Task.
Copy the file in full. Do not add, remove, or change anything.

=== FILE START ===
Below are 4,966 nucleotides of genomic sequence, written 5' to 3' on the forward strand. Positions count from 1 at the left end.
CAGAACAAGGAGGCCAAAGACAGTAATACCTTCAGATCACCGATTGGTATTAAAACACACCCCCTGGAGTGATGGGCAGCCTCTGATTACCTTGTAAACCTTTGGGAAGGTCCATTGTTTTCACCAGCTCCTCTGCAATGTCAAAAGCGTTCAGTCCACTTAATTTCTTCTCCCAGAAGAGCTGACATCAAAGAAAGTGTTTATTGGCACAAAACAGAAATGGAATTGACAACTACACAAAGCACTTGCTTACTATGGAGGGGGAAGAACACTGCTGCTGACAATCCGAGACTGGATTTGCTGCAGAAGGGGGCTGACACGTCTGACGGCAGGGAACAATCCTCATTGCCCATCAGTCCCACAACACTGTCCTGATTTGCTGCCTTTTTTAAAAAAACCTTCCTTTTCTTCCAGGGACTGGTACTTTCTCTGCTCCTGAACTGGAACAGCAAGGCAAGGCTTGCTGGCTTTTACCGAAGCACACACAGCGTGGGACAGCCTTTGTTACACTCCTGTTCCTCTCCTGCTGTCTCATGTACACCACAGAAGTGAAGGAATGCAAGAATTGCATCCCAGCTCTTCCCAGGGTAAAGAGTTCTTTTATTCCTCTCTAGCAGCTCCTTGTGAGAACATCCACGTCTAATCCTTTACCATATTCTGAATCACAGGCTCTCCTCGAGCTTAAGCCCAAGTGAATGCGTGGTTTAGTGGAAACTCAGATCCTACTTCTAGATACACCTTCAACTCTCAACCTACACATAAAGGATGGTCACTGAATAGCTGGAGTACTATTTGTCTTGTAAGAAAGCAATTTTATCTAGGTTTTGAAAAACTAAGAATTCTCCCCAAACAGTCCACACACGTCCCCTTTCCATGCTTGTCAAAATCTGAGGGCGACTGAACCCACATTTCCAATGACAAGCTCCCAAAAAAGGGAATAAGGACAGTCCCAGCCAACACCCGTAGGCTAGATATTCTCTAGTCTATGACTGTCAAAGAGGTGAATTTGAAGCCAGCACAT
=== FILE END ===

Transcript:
Below are 4,966 nucleotides of genomic sequence, written 5' to 3' on the forward strand. Positions count from 1 at the left end.
CAGAACAAGGAGGCCAAAGACAGTAATACCTTCAGATCACCGATTGGTATTAAAACACACCCCCTGGAGTGATGGGCAGCCTCTGATTACCTTGTAAACCTTTGGGAAGGTCCATTGTTTTCACCAGCTCCTCTGCAATGTCAAAAGCGTTCAGTCCACTTAATTTCTTCTCCCAGAAGAGCTGACATCAAAGAAAGTGTTTATTGGCACAAAACAGAAATGGAATTGACAACTACACAAAGCACTTGCTTACTATGGAGGGGGAAGAACACTGCTGCTGACAATCCGAGACTGGATTTGCTGCAGAAGGGGGCTGACACGTCTGACGGCAGGGAACAATCCTCATTGCCCATCAGTCCCACAACACTGTCCTGATTTGCTGCCTTTTTTAAAAAAACCTTCCTTTTCTTCCAGGGACTGGTACTTTCTCTGCTCCTGAACTGGAACAGCAAGGCAAGGCTTGCTGGCTTTTACCGAAGCACACACAGCGTGGGACAGCCTTTGTTACACTCCTGTTCCTCTCCTGCTGTCTCATGTACACCACAGAAGTGAAGGAATGCAAGAATTGCATCCCAGCTCTTCCCAGGGTAAAGAGTTCTTTTATTCCTCTCTAGCAGCTCCTTGTGAGAACATCCACGTCTAATCCTTTACCATATTCTGAATCACAGGCTCTCCTCGAGCTTAAGCCCAAGTGAATGCGTGGTTTAGTGGAAACTCAGATCCTACTTCTAGATACACCTTCAACTCTCAACCTACACATAAAGGATGGTCACTGAATAGCTGGAGTACTATTTGTCTTGTAAGAAAGCAATTTTATCTAGGTTTTGAAAAACTAAGAATTCTCCCCAAACAGTCCACACACGTCCCCTTTCCATGCTTGTCAAAATCTGAGGGCGACTGAACCCACATTTCCAATGACAAGCTCCCAAAAAAGGGAATAAGGACAGTCCCAGCCAACACCCGTAGGCTAGATATTCTCTAGTCTATGACTGTCAAAGAGGTGAATTTGAAGCCAGCACAT